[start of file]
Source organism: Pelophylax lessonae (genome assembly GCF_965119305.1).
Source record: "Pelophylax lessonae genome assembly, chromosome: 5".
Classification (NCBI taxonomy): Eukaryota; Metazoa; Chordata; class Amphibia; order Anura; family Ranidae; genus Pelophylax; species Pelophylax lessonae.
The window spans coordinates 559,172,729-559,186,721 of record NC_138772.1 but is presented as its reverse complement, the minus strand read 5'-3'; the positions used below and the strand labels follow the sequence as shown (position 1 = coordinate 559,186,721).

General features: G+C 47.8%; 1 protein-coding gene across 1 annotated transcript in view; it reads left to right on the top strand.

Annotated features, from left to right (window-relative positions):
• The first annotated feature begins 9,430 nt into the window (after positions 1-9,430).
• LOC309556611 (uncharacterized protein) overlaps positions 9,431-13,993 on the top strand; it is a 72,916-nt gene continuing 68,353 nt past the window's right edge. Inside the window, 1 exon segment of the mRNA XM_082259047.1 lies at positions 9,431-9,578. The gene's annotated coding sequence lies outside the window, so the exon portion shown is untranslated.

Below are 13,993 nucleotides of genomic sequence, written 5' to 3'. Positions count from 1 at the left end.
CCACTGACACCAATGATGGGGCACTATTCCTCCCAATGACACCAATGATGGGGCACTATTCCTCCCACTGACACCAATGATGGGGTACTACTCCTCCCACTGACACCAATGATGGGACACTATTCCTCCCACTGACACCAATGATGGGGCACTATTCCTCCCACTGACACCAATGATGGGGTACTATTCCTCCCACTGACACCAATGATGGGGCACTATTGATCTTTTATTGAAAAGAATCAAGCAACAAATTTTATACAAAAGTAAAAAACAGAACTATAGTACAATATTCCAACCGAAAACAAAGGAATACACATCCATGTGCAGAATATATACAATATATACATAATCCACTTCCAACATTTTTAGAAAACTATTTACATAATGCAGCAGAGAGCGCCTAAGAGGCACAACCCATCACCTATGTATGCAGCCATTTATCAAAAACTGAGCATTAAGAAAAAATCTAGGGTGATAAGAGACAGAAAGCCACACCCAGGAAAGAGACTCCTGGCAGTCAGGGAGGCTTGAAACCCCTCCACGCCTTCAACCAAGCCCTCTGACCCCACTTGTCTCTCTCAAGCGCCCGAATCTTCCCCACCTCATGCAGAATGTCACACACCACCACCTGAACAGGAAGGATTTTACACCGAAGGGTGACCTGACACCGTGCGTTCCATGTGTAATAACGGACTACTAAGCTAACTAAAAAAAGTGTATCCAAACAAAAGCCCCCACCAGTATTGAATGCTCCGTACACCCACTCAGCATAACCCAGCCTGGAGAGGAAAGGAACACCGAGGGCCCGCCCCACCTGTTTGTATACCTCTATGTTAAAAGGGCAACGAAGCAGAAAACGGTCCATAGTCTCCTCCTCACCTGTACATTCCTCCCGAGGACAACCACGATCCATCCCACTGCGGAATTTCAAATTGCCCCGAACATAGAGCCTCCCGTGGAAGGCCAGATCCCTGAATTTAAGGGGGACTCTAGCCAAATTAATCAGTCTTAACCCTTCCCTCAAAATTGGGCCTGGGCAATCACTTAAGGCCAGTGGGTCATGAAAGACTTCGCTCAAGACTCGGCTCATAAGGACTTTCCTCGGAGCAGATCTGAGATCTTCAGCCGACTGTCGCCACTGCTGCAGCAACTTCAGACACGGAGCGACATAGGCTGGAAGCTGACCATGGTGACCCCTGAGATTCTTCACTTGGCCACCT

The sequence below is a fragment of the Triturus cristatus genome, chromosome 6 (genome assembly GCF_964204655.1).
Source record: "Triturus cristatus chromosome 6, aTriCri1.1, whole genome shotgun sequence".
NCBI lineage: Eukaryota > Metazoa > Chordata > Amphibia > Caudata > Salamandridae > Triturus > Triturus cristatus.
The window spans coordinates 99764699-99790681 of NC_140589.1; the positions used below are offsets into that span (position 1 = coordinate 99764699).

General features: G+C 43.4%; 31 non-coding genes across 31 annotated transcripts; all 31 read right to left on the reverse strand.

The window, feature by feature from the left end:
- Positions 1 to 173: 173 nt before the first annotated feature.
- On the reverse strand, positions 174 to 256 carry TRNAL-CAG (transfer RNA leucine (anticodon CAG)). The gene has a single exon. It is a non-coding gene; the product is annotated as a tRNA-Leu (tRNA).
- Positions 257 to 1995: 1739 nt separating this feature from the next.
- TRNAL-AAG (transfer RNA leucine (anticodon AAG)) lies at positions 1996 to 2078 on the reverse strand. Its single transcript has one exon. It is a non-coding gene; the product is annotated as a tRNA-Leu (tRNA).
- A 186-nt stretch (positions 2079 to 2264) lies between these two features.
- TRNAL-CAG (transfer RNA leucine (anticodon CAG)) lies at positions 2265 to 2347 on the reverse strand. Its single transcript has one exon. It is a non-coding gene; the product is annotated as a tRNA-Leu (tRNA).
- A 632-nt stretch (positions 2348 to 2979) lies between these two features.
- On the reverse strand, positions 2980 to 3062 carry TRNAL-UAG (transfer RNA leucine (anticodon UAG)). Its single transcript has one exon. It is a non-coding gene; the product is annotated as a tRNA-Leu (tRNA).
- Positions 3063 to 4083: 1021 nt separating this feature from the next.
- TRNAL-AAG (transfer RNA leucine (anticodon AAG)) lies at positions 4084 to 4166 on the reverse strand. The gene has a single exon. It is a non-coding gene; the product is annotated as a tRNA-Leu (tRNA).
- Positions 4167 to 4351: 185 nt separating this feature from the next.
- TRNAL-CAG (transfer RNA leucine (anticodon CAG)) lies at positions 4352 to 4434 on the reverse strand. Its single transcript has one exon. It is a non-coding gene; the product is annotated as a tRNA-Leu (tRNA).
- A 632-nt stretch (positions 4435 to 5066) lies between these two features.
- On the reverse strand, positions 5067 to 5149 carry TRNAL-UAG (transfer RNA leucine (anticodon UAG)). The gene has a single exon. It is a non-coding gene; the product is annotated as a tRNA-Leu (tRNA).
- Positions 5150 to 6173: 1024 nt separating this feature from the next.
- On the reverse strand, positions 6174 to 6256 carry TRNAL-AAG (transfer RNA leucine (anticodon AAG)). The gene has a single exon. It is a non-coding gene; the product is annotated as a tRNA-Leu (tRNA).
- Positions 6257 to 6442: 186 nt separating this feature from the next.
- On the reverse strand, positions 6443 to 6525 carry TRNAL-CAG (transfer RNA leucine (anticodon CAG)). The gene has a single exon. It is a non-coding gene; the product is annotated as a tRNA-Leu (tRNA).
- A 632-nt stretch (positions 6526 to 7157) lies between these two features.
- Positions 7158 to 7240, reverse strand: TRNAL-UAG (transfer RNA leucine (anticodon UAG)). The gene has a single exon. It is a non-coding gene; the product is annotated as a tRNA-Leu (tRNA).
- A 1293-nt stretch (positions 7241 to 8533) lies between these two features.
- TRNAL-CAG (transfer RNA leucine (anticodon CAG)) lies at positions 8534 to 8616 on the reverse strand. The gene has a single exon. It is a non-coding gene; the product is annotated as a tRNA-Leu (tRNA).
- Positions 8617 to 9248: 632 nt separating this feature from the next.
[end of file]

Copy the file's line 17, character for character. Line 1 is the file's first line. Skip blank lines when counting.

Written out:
- Positions 1 to 173: 173 nt before the first annotated feature.